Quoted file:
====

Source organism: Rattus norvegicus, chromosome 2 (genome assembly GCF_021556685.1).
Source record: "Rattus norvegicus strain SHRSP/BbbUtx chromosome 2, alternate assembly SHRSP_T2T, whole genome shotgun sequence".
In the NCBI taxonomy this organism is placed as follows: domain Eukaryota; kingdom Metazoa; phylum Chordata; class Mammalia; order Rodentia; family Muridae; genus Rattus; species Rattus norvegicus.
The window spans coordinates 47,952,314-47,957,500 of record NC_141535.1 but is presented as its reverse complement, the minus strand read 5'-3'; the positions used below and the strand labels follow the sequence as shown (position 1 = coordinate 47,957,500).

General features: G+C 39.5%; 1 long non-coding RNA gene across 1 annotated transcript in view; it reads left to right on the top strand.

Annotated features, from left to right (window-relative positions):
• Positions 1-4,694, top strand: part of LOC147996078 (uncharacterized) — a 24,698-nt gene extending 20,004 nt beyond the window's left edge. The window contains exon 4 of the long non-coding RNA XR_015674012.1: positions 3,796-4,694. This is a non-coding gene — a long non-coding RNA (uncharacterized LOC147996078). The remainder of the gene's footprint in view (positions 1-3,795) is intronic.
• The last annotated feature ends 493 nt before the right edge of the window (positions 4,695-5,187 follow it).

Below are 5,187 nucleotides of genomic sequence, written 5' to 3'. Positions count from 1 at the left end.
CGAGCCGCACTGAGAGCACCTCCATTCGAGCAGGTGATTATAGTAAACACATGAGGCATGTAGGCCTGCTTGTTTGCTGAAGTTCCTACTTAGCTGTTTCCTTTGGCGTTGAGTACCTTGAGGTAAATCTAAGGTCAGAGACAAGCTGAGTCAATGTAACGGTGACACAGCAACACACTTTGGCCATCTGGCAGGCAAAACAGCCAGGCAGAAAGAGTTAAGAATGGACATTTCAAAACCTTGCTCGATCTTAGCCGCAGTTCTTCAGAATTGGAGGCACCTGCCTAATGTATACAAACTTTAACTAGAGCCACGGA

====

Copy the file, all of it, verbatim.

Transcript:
Source organism: Rattus norvegicus, chromosome 2 (genome assembly GCF_021556685.1).
Source record: "Rattus norvegicus strain SHRSP/BbbUtx chromosome 2, alternate assembly SHRSP_T2T, whole genome shotgun sequence".
In the NCBI taxonomy this organism is placed as follows: domain Eukaryota; kingdom Metazoa; phylum Chordata; class Mammalia; order Rodentia; family Muridae; genus Rattus; species Rattus norvegicus.
The window spans coordinates 47,952,314-47,957,500 of record NC_141535.1 but is presented as its reverse complement, the minus strand read 5'-3'; the positions used below and the strand labels follow the sequence as shown (position 1 = coordinate 47,957,500).

General features: G+C 39.5%; 1 long non-coding RNA gene across 1 annotated transcript in view; it reads left to right on the top strand.

Annotated features, from left to right (window-relative positions):
• Positions 1-4,694, top strand: part of LOC147996078 (uncharacterized) — a 24,698-nt gene extending 20,004 nt beyond the window's left edge. The window contains exon 4 of the long non-coding RNA XR_015674012.1: positions 3,796-4,694. This is a non-coding gene — a long non-coding RNA (uncharacterized LOC147996078). The remainder of the gene's footprint in view (positions 1-3,795) is intronic.
• The last annotated feature ends 493 nt before the right edge of the window (positions 4,695-5,187 follow it).

Below are 5,187 nucleotides of genomic sequence, written 5' to 3'. Positions count from 1 at the left end.
CGAGCCGCACTGAGAGCACCTCCATTCGAGCAGGTGATTATAGTAAACACATGAGGCATGTAGGCCTGCTTGTTTGCTGAAGTTCCTACTTAGCTGTTTCCTTTGGCGTTGAGTACCTTGAGGTAAATCTAAGGTCAGAGACAAGCTGAGTCAATGTAACGGTGACACAGCAACACACTTTGGCCATCTGGCAGGCAAAACAGCCAGGCAGAAAGAGTTAAGAATGGACATTTCAAAACCTTGCTCGATCTTAGCCGCAGTTCTTCAGAATTGGAGGCACCTGCCTAATGTATACAAACTTTAACTAGAGCCACGGA